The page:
Dispelling some of the myths maligning products made with HFCS.
Have you seen this ad on TV? Two moms are standing in a kitchen, where Mom Number 1 is pouring juice for a gaggle of kids in the background. Mom Number 2 looks shocked and warns her that the juice in question contains high-fructose corn syrup (HFCS). Mom 1 looks up and says, “So?” Cut to Mom 2, who suddenly realizes that she can’t defend her objection to HFCS. Mom 1 then goes on to assure everyone that HFCS is “natural and safe” for the children, who all presumably go on to live happily and healthily ever after.
This and similar TV and print ads touting the safety of HFCS are suddenly all over the place, the result of a vigorous campaign the Corn Refiners Association has launched in response to questions posed by the media regarding the product.
These dueling messages have created much confusion among consumers, who are already worried about the amount and type of carbohydrates they ingest. According to the International Food Council, the majority of consumers (77%) report that they’re trying to consume fewer added sugars, with more than two-thirds (67%) singling out HFCS as a concern (IFIC 2008). As fitness professionals, you’ve likely already fielded questions about HFCS and even may have encountered clients who avoid it at all costs because it’s “evil.” But are these worries really justified, or is it all hype? This article will evaluate common misperceptions and review what the latest science says about HFCS.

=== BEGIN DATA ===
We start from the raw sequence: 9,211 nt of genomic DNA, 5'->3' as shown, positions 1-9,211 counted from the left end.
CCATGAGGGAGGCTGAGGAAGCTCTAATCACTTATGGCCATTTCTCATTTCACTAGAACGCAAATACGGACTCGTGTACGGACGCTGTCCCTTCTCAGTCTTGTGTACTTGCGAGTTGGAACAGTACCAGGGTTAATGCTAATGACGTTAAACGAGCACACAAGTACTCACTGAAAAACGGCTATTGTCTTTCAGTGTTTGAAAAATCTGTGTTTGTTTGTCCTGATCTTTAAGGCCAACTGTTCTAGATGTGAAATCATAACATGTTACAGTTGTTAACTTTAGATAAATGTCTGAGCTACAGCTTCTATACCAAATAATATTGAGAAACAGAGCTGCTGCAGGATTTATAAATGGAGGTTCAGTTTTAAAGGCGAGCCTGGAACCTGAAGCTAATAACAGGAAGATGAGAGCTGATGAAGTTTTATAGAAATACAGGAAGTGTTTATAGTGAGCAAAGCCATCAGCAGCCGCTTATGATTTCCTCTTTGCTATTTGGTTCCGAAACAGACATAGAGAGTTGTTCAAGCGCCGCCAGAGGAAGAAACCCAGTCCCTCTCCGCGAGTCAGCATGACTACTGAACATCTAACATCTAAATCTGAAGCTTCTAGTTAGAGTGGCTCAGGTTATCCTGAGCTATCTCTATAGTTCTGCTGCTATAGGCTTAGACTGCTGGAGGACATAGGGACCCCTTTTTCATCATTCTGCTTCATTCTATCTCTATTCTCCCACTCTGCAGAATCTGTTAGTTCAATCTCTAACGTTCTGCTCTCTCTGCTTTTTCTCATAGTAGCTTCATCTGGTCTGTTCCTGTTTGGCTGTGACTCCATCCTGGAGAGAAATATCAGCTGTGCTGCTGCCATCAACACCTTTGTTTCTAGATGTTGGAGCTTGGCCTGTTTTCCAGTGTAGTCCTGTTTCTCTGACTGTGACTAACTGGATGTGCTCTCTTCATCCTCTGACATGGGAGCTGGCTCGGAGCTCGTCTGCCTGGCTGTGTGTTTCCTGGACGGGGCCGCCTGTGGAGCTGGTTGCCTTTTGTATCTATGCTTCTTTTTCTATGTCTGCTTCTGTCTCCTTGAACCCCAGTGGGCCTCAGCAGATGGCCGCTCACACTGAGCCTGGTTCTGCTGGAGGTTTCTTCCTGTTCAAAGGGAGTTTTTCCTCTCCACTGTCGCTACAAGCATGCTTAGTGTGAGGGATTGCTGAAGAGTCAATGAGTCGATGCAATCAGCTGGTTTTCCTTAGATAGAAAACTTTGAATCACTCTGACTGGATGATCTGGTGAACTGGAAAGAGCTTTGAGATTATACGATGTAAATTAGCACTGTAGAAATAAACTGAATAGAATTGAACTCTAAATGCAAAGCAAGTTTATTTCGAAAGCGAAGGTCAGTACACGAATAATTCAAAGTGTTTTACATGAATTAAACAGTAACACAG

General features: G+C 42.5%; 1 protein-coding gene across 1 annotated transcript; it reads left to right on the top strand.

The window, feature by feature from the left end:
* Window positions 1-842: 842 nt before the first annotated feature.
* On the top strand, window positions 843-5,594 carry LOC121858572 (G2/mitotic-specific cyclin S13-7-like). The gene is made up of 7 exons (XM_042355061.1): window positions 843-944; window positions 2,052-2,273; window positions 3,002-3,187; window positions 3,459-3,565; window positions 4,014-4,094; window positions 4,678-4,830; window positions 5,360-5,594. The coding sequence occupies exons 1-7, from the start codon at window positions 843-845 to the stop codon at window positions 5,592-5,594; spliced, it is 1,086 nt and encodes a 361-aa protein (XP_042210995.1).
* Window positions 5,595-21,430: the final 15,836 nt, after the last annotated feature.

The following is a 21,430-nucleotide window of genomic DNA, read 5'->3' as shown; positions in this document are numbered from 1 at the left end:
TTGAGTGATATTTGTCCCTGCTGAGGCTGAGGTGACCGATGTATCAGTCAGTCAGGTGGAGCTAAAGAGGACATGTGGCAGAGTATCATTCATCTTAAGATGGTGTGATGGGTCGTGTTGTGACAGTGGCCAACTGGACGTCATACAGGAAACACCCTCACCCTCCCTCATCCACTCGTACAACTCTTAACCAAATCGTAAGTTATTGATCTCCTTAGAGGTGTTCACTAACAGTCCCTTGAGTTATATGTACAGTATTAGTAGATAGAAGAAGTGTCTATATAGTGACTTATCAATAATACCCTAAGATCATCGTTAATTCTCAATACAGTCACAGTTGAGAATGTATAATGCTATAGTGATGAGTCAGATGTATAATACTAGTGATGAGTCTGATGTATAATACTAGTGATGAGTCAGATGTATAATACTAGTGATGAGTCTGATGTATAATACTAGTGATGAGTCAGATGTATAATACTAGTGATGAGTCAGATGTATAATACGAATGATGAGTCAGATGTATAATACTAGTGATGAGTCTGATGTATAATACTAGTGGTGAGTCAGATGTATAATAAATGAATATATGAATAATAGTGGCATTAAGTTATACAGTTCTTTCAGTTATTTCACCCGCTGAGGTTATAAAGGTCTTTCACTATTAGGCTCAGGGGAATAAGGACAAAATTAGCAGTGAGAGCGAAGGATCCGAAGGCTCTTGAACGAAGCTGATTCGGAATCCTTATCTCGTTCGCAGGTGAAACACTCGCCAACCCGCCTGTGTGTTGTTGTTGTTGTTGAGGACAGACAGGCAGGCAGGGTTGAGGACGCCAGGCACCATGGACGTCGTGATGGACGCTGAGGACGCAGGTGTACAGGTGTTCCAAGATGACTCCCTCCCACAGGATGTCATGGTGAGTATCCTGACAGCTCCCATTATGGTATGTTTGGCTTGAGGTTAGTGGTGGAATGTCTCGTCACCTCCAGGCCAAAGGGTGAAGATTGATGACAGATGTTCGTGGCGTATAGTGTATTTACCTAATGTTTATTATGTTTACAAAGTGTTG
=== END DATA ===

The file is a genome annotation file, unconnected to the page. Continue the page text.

Topping the ingredient list of many processed foods and sweetened beverages, HFCS has garnered a great deal of attention for contributing to America’s obesity problem. Over the past several years, researchers have pointed to a parallel rise in HFCS consumption and obesity rates in the United States. These findings have fueled the ongoing heated debate regarding the role that schools should play in preventing childhood obesity and have prompted the proposal of bans on selling sweetened beverages. Health advocates have used such studies to justify changing local school wellness policies. As a wellness manager for the Albuquerque Public School District, I admittedly joined these advocates and the public by jumping on the Let’s Ban HFCS bandwagon. I now have a more balanced perspective about the safety of HFCS, and here’s why.
HFCS is a caloric sweetener derived from corn syrup. It differs from the sucrose found in table sugar or honey, because it is created in a chemical process that converts some of the glucose found in corn syrup into fructose. Approved by the U.S. Food and Drug Administration (FDA) in 1983, HFCS is widely used by food manufacturers because of its stability, texture, color, consistency and ability to enhance flavor. It is also inexpensive to manufacture. Because of these properties and advantages, the use of HFCS in food processing has increased a great deal in the past few decades.
Calling HFCS a “natural” sweetener (as the mom did in the TV ad described earlier) is a bit of a stretch. For one thing, it is highly processed and not grown in a field somewhere. More importantly, labeling anything “natural” isn’t really meaningful, because the FDA doesn’t legally define the term.
Despite what its name implies, HFCS actually contains no more fructose than common table sugar. Like table sugar and honey, HFCS is roughly half fructose and half glucose and provides the same amount of calories (4 per gram).
However, because HFCS is derived from corn syrup via a chemical process, the way that fructose and glucose exist in the sweetener differs from the way these compounds are naturally present in sugar and honey. This difference—and the way the body reacts to this difference—is what led to concerns that HFCS doesn’t satisfy hunger urges, which in turn can lead to more fat storage.
When it comes to how the body metabolizes sweeteners, there is little difference among HFCS, table sugar and honey, as they all contain similar proportions of fructose and glucose. While glucose metabolism occurs in cells throughout the body, fructose is almost exclusively metabolized in the liver, which yields mostly fat—mainly very low density lipoproteins and triglycerides (Parks et al. 2008).